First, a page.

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Protesters rally against 2017 Halifax International Security Forum

El Jones and Masuma Khan were among the speakers

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caption Edward Cornwallis was an 18th century Nova Scotia governor known for issuing a bounty on Mi’kmaq scalps.
Taryn Grant
caption Protesters climbed the statue to cover it.
Taryn Grant

Protesters threw a black sheet over the statue of Edward Cornwallis on Saturday  as a symbol of their opposition to the Halifax International Security Forum.

“I think it is absolutely essential in dangerous times like these to show up and demonstrate our dissent,” said Alex Khasnabish, one of the demonstrators.

About 25 people turned out to protest at Cornwallis Park, which is across the street from the Westin Nova Scotian where the forum is held.

Khasnabish, a professor of sociology and anthropology at Mount Saint Vincent University, was a speaker at Saturday’s rally. He said he hoped it would bring awareness to Haligonians and Canadians about the “racketeering” taking place at the security forum.

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caption Alex Khasnabish said war doesn’t bring peace.
Taryn Grant

Three hundred participants from 91 democratic countries are in Halifax this weekend for the three-day security conference. Since it began in 2009, the Westin Nova Scotian has hosted the event.

No Harbour for War, a local anti-war activist group, organized Saturday’s  protest. Group spokesperson Allan Bezanson said he opposes the use of military solutions for issues like nuclear proliferation and climate change, which are on this year’s conference agenda.

“We’re shaking our fists at the Westin hotel where these NATO generals and militarists and etcetera are assembled,” he said in an  interview before the protest.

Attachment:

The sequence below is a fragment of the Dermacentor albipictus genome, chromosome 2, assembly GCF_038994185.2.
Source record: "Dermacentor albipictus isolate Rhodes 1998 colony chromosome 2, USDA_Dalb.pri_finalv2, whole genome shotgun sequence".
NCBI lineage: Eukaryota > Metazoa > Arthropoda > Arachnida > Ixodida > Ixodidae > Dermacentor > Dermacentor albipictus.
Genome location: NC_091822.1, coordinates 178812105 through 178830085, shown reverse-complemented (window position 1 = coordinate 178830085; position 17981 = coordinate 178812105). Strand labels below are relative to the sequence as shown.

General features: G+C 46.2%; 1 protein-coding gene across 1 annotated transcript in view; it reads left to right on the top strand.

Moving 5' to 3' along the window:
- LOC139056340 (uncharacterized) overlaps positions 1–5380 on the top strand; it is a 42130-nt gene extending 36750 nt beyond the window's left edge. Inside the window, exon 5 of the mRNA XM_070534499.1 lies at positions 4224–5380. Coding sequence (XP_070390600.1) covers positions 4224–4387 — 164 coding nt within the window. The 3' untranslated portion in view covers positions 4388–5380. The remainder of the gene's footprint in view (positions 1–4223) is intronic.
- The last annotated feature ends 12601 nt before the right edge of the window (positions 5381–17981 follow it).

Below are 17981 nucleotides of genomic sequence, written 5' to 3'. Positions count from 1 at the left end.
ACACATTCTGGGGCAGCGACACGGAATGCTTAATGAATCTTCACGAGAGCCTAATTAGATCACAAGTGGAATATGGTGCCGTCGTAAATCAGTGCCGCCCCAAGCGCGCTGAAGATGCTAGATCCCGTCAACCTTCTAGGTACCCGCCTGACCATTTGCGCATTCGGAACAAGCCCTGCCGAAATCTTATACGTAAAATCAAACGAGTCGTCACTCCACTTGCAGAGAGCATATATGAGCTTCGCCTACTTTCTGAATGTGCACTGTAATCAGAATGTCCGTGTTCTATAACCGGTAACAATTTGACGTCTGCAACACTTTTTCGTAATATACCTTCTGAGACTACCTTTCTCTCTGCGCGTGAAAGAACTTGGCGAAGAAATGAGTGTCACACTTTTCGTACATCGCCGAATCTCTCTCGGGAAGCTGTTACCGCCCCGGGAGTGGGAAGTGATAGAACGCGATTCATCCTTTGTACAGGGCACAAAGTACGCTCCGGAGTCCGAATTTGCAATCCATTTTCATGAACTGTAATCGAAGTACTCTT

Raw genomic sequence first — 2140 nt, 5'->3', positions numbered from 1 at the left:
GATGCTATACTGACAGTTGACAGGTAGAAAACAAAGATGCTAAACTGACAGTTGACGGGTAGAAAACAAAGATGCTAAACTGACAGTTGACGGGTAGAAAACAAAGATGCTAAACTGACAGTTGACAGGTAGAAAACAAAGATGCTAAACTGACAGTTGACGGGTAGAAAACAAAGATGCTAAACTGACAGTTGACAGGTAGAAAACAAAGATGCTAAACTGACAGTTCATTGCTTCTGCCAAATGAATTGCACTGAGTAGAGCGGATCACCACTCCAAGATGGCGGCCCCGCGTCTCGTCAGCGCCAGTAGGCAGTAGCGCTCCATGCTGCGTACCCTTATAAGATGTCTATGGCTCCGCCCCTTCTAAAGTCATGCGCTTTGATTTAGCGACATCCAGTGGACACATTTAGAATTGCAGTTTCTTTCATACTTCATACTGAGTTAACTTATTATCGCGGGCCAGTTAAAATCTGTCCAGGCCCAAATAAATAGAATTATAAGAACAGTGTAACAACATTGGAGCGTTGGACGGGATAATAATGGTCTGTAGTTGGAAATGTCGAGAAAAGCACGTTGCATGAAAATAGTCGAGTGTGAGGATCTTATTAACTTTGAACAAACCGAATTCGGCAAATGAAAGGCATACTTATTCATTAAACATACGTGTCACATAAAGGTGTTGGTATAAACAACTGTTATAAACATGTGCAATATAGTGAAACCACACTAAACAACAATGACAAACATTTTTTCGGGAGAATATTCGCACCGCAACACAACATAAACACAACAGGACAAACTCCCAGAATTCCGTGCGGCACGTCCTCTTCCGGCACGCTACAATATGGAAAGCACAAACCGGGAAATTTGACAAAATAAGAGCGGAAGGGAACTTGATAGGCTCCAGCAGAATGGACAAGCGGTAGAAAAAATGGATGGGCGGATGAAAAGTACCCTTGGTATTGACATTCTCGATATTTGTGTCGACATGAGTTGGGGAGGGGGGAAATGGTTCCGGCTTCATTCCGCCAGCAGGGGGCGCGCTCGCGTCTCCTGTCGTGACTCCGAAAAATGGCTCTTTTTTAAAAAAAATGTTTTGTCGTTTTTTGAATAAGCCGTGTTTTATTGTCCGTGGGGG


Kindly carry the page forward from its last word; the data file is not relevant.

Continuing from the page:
caption Protesters roll out signs at Cornwallis Park.
Taryn Grant

Security forum participants include NATO secretary general Jens Stoltenberg, Alphabet Inc. (Google) chairman Eric Schmidt and Nobel Peace Prize laureate Tawakkol Karman. Canadian Defence Minister Harjit Sajjan is host of the conference.

Speakers at the protest included local activists El Jones and Masuma Khan. Jones, a former municipal poet laureate, read her poem “Know your Enemy.”

“Know your enemy … it is calling installing a brown face as defence minister inclusion and diversity,” Jones said into a megaphone that carried her voice around the park.

caption Police told protesters to leave the sheet on the statue; the city would take it down later.
Taryn Grant

Khan said to protesters she was not at the rally as a vice-president of Dalhousie Student Union, but as “Masuma Khan the Afghan woman who is a settler here.”

Khan said she disapproved of foreign military intervention in her homeland of Afghanistan, but her emphasis was on Canada and the need for reconciliation with Indigenous people.

caption Masuma Khan talks about her experience as an Afghan-Canadian woman.
Taryn Grant

“There has been a war here for 400 years. There has been a war, an attempt to modernize our Indigenous people and to kill them and take them away from everything that they hold close to them,” she said.

Bezanson said protesters rejected the name of Cornwallis Park during the first demonstration against the security forum nine years ago. He credited the name “Peace and Freedom Park” to Betty Peterson, the 100-year-old activist.

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    judy haiven

    excellent story, I love the idea of the Peace and Freedom Park, named by the 100 yr old Betty Peterson.
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